The design of ballasting equipment allows for incomplete exchange of ballast water and sediments with ocean water. Ballast sediments are probably largely retained in these operations, and the sediments are known to contain a wide range of viable organisms, depending on the length of the ship’s journey. Therefore, although limited information is available, the order of magnitude for exotic species removal afforded by open ocean exchange is probably around 90%, or “1-log-kill.” Such a level of treatment would be inadequate for protection of a drinking water source from pathogens. Additionally, the most stringent of the mandatory open ocean exchange requirements in place today allows exemptions for heavy weather conditions, when ballast water exchanging operations can jeopardize the ship and its crew. In such situations, the ballast water discharged is completely unabated, or 0-log-kill.
While crew safety is of paramount importance, the exemptions under existing mandatory guidelines in the Great Lakes, etc., would continue to allow an unabated threat to this estuary’s beneficial uses. This ongoing threat suggests the need for a comprehensive technology evaluation of the collection and treatment of ballast water at ports, also known as “on-shore treatment.” On-board treatment should also be considered, but for numerous legal and technical reasons, it may not be feasible to implement. For example, U.S. authority to require such permanent elements on ships under foreign flags (i.e., 97% of the world fleet) is severely limited.
Numerous laws prevent the intentional introduction of non-native species in both aquatic and terrestrial habitats, but laws and regulations currently in effect do not explicitly require characterization, abatement or treatment of ship ballast water and hull fouling. Provisions of the federal Clean Water Act (CWA) and the state Porter-Cologne Water Quality Control Act (California Water Code or CWC) could apply to the introduction of exotic species from ship hulls or in ballast water releases, as a waste discharge of a biological pollutant. Ballast water and hull fouling constitute a “waste” as defined by the CWC at Section 13050.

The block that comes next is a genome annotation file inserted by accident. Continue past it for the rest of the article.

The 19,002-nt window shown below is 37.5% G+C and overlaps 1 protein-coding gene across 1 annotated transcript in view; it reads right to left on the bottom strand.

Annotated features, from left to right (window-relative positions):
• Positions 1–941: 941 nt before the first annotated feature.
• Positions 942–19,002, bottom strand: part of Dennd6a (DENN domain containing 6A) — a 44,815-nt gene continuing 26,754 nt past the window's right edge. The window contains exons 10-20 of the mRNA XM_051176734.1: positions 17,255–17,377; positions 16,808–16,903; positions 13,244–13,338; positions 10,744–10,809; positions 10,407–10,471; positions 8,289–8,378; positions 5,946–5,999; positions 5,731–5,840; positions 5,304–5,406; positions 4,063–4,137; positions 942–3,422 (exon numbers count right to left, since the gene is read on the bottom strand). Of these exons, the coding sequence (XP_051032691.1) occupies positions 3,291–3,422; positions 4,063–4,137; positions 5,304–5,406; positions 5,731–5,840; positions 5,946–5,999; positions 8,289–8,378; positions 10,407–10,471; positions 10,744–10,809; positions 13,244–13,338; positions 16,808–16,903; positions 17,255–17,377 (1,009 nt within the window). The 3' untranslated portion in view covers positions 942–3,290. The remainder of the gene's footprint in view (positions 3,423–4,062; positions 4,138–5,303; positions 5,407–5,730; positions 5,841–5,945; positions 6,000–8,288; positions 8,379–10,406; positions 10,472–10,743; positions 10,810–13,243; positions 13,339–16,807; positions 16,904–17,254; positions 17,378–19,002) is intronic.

A potential conflict exists between the CWA statute and its implementing regulations at 40 CFR 122.3(a) that does not require vessels to have permits for discharges under the National Pollutant Discharge Elimination System (NPDES) of point source pollution permitting. As described above, the federal and state statutes define these discharges as point sources of pollution, but the regulations authored by the EPA presently may not allow the regulating system to impose any accountability or control on them. On January 13, 1999, a coalition of scientists and diverse groups formally petitioned the EPA Administrator to repeal the regulations set forth at 40 CFR 122.3(a), on the grounds that any vessel exclusion is illegal and runs counter to case law. Eighteen representatives to Congress from the Bay Area jointly signed a bipartisan letter dated February 11, 1999, urging the Administrator to repeal the vessel discharge regulation at 40 CFR 122.3(a), on the basis that the regulation was drafted at a time when this exotic species vector was poorly understood. EPA responded on April 6, 1999, committing to a staff report on regulatory options by September 1999.
The permitting system under the California Water Code, “waste discharge requirements” or WDRs, could be used to regulate vessel discharges to waters of the state. However, it is desirable to implement such surface water discharges under the federal NPDES program for two reasons. First, all surface water discharges in California are presently regulated under the NPDES program, and any permitting program for ballast water should be consistent with this approach. Second, states’ authority to regulate interstate and international commerce is legally questionable. For this reason, use of the federal permitting system may be more legally defensible.